This all might be rendered rather moot if Shameless is indicted, probably by the feds, for corruption, theft, and a host of other crimes

Not true at all. Indictments are mere allegations and mean noithing, zero, only convictions carry weight. If the feds cannot convict then his claims can be pursued, after his aquittal or dropping of charges.

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Visduh Jan. 5, 2013 @ 11:51 a.m.

What I meant was that if he's indicted, someone more than the UCAN board will be digging into this scandal, and that there's enough evidence there to file charges. So, I was assuming that an indictment would lead to some sort of conviction, and then the questions would be answered.

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SurfPuppy619 Jan. 5, 2013 @ 2:02 p.m.

I was assuming that an indictment would lead to some sort of conviction

People who are innocent don't do deals (if they have any balls), and go to trial. Now, having made that speech- 97% of federal cases end in plea bargains. But not all, and here is a good example of the Feds going postal and out of control to only get spanked at trial with full acquittals on ALL charges against ALL defendants; http://www.insiderexclusive.com/show-content/118-us-vs-fieger-a-johnson-bring-it-on-.html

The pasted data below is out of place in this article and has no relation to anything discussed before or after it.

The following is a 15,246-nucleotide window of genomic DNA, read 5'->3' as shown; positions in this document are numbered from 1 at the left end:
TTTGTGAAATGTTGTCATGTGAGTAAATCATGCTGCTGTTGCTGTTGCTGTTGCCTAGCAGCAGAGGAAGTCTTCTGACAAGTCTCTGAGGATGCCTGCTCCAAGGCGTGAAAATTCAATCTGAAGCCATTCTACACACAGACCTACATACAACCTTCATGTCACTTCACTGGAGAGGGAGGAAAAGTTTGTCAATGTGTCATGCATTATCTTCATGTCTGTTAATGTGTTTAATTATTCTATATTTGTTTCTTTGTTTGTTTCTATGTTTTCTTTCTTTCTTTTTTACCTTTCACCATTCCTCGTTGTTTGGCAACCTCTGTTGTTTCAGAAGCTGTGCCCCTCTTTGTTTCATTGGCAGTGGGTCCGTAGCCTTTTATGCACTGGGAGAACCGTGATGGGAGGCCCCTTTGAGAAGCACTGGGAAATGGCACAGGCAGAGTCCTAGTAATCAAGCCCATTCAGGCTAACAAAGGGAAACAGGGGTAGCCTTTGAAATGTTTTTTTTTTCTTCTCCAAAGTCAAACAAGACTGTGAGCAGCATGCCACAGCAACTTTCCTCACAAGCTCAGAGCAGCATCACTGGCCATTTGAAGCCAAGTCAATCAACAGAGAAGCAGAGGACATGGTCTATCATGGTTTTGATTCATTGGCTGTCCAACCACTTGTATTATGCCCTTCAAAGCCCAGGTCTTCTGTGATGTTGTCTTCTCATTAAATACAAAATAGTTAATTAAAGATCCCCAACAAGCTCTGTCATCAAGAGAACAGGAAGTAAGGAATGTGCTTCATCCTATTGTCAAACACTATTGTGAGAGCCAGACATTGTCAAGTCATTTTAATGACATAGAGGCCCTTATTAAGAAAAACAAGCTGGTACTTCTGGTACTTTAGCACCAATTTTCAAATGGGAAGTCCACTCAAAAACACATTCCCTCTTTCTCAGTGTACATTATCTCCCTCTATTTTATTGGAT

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Don Bauder Jan. 5, 2013 @ 4:17 p.m.

SP: But people who are innocent do do deals. Best, Don Bauder

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SurfPuppy619 Jan. 6, 2013 @ noon

True......The ones who are scared, spineless, jellyfish....

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Don Bauder Jan. 5, 2013 @ 4:15 p.m.

SP: An indictment is not the same as a conviction -- true. Best, Don Bauder

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Don Bauder Jan. 5, 2013 @ 3:36 p.m.

Visduh: The FBI has had one of its top persons on this matter for a year. If the US Attorney is not going to pursue the matter, that's a lot of high-powered investigative resources down the drain. Best, Don Bauder

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Burwell Jan. 5, 2013 @ 10:02 a.m.

Shames probably fears that UCAN will sue him to obtain repayment of excess pay and fees some board members claim he took without board authorization. His strategy appears to be intended to create a claim for libel damages to offset UCAN's potential claim for unauthorized pay. He could offer to drop the libel suit if UCAN agrees to drop any claim for excess pay. It could also be that UCAN has untapped insurance that would pay any libel claim and pay for legal representation even though the organization is financially strapped. UCAN directors have liability insurance as well. Claims could be filed against them to obtain insurance company payouts. There's no sense in letting an unused insurance policy go to waste, especially if it's sitting there ripe for the plucking like low hanging fruit.

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Don Bauder Jan. 5, 2013 @ 3:42 p.m.